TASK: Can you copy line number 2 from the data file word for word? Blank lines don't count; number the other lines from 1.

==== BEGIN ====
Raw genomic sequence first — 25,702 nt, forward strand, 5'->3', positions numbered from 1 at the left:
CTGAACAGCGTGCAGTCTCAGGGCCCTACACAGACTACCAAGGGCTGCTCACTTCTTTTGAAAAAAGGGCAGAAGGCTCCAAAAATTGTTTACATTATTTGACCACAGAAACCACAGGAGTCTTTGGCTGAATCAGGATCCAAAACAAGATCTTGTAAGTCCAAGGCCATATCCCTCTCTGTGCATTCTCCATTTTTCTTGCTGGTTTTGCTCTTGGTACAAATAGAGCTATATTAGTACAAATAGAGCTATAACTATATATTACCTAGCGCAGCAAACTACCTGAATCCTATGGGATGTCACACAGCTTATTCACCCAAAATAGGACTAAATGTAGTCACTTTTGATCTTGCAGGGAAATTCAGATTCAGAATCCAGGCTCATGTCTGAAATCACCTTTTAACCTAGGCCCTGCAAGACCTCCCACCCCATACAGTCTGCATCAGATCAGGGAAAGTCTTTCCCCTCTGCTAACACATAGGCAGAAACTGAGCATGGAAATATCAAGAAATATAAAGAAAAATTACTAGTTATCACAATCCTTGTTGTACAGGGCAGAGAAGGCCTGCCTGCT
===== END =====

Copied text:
CTGAACAGCGTGCAGTCTCAGGGCCCTACACAGACTACCAAGGGCTGCTCACTTCTTTTGAAAAAAGGGCAGAAGGCTCCAAAAATTGTTTACATTATTTGACCACAGAAACCACAGGAGTCTTTGGCTGAATCAGGATCCAAAACAAGATCTTGTAAGTCCAAGGCCATATCCCTCTCTGTGCATTCTCCATTTTTCTTGCTGGTTTTGCTCTTGGTACAAATAGAGCTATATTAGTACAAATAGAGCTATAACTATATATTACCTAGCGCAGCAAACTACCTGAATCCTATGGGATGTCACACAGCTTATTCACCCAAAATAGGACTAAATGTAGTCACTTTTGATCTTGCAGGGAAATTCAGATTCAGAATCCAGGCTCATGTCTGAAATCACCTTTTAACCTAGGCCCTGCAAGACCTCCCACCCCATACAGTCTGCATCAGATCAGGGAAAGTCTTTCCCCTCTGCTAACACATAGGCAGAAACTGAGCATGGAAATATCAAGAAATATAAAGAAAAATTACTAGTTATCACAATCCTTGTTGTACAGGGCAGAGAAGGCCTGCCTGCT